Start a new Kumite
AllAgda (Beta)BF (Beta)CCFML (Beta)ClojureCOBOL (Beta)CoffeeScriptCommonLisp (Beta)CoqC++CrystalC#D (Beta)DartElixirElm (Beta)Erlang (Beta)Factor (Beta)Forth (Beta)Fortran (Beta)F#GoGroovyHaskellHaxe (Beta)Idris (Beta)JavaJavaScriptJulia (Beta)Kotlinλ Calculus (Beta)LeanLuaNASMNim (Beta)Objective-C (Beta)OCaml (Beta)Pascal (Beta)Perl (Beta)PHPPowerShell (Beta)Prolog (Beta)PureScript (Beta)PythonR (Beta)RacketRaku (Beta)Reason (Beta)RISC-V (Beta)RubyRustScalaShellSolidity (Beta)SQLSwiftTypeScriptVB (Beta)
Show only mine

Kumite (ko͞omiˌtā) is the practice of taking techniques learned from Kata and applying them through the act of freestyle sparring.

You can create a new kumite by providing some initial code and optionally some test cases. From there other warriors can spar with you, by enhancing, refactoring and translating your code. There is no limit to how many warriors you can spar with.

A great use for kumite is to begin an idea for a kata as one. You can collaborate with other code warriors until you have it right, then you can convert it to a kata.

def sum_sub(num1, opp, num2):
    if opp == '+':
        return num1 + num2

creating code that finds out the volume of the cube from the data (x,y,z)

def kube(x, y, z):
    #your code here
    return 0

print "hello there"

def hello_there():
    return "hello there"

Poor elm is lonley, it dosn't haven't have any kumite :C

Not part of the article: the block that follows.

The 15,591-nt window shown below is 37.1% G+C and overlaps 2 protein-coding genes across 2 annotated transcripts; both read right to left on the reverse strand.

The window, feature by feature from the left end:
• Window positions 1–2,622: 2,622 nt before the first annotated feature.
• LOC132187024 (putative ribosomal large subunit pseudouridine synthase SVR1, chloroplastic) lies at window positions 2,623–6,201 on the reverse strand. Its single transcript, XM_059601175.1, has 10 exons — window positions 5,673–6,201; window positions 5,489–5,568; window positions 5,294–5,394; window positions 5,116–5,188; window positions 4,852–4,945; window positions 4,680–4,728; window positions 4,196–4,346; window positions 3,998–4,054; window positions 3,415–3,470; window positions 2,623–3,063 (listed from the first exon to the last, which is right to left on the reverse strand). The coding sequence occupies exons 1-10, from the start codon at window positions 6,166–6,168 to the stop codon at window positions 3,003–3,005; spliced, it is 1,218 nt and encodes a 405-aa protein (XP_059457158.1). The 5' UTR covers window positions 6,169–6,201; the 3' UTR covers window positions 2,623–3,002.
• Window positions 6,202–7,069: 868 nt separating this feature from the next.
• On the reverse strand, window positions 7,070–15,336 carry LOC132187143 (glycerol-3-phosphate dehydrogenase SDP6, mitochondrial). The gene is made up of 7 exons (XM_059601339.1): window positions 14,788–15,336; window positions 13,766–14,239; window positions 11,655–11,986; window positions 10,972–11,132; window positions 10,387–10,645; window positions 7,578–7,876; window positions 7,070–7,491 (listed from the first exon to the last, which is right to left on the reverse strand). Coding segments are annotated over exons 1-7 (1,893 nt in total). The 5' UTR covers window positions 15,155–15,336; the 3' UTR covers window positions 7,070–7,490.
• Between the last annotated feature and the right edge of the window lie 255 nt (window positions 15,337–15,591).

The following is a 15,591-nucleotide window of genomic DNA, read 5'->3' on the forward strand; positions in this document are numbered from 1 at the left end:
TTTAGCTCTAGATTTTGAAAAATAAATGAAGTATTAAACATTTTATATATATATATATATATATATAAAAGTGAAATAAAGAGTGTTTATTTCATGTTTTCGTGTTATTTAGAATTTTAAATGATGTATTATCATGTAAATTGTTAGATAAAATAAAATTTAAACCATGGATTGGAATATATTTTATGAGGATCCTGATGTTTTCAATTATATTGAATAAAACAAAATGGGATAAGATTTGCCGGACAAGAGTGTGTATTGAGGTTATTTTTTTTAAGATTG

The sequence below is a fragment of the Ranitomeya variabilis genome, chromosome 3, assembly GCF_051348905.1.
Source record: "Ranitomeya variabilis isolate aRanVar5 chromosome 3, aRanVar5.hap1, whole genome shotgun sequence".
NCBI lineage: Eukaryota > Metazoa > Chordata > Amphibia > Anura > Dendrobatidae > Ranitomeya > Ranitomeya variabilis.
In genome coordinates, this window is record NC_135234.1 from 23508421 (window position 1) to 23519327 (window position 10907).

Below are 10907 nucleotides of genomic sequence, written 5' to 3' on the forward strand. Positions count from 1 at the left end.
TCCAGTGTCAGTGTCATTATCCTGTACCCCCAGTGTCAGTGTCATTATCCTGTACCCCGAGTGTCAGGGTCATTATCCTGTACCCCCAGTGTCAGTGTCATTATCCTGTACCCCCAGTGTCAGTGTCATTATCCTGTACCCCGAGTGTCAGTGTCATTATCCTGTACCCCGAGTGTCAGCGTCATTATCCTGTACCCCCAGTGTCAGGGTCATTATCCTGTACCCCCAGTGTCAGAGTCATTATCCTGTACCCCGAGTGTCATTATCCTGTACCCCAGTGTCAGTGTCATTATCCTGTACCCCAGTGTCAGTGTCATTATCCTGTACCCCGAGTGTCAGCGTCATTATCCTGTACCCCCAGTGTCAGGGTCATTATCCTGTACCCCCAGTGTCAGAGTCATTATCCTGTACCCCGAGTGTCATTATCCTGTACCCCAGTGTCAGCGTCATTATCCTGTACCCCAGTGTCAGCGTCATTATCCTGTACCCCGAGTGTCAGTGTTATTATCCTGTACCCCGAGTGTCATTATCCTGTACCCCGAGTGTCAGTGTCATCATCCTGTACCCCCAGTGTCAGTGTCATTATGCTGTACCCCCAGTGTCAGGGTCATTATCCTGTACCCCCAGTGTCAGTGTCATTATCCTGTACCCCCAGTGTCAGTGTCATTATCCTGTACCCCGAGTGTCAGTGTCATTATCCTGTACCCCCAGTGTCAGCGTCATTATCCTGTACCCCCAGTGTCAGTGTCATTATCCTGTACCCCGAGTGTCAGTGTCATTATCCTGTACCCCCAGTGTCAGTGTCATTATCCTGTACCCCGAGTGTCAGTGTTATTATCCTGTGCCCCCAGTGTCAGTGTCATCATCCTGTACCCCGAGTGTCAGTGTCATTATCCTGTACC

Today, I fix that :D

module HelloWorld exposing (hello)

hello : String
hello = "Hello, Elm!"

Oh no, it's been 900 days (from May 15, 2020 - Nov 1, 2022), and yet no kumites for haxe :C

well now there is :D

class FirstKumite{
  public static function helloHaxe() {return "Hello, World!";}
// Tests are written using
import utest.Assert;
import Solution;

class SolutionTest extends utest.Test {
  function testExample() {
    //it is so infuriating to see the "Expected" on the  left...
    Assert.equals("Hello, World!", FirstKumite.helloHaxe());

Create a program the generates the digits of Pi based on a requested digit (in base 10).

1 --> 3
2 --> 1
3 --> 4

If you want to use Math.PI and take the easy way out, go ahead. Just know that C# runs out of floating point precesion eventualy, so you can't just use Math.PI as you wont always get all the digits you nead. Instead, you can compute the digits yourself using an infinite series:

Pi = 4/1 - 4/3 + 4/5 - 4/7 + 4/9 - 4/11 +...

using System;

public class PiDigits
  public static int GetDigit(int digit)
    return (int)(Math.Floor(Math.PI*Math.Pow(10.0,(double)digit-1))-Math.Floor(Math.PI*Math.Pow(10.0,(double)digit-2))*10);
const A = 6;
const B = 8;

let person = {

person.A = A;
person.B = B

for (; person.A <= person.B; person.A++) {
	console.log(person.A ** 3)
for (let i = 2; i <= 9; i++){
  if (i){
      console.log(`Дальше на ${i}:`)
  for (let j = 1; j <= 10; j++){
    console.log(i * j)
// В этом примере в промежутке от A до B 3 числа: 6, 7, 8. 
// Для 6 делители: 2, 3. Для 7 их нет. Для 8: 2, 4. 
// Т.е. нужно вывести последовательность из чисел 2, 3, 2, 4
const A = 6;
const B = 8;
// далее код
let num = {
num.A = A;
num.B = B;

 for (; num.A <= num.B; num.A++){
  ed: for (let j = 2; j < num.A; j++){
    if (num.A % j == 0){
      console.log(num.A / (num.A / j))
    } else {
      continue ed

Jason is an integer k. It generates a special sequence A, and for each Ai in A there is: Ai = i & k.
He needs to find the sum of the frist k elements of the sequence.
Jason thinks it's really an easy task, so he throws it to you.

line 1: three integers k

line 1: the answer


int kth(int k){
  int ans=0;
  for(int i=0;i<k;++i) ans+=i&k;
  return ans;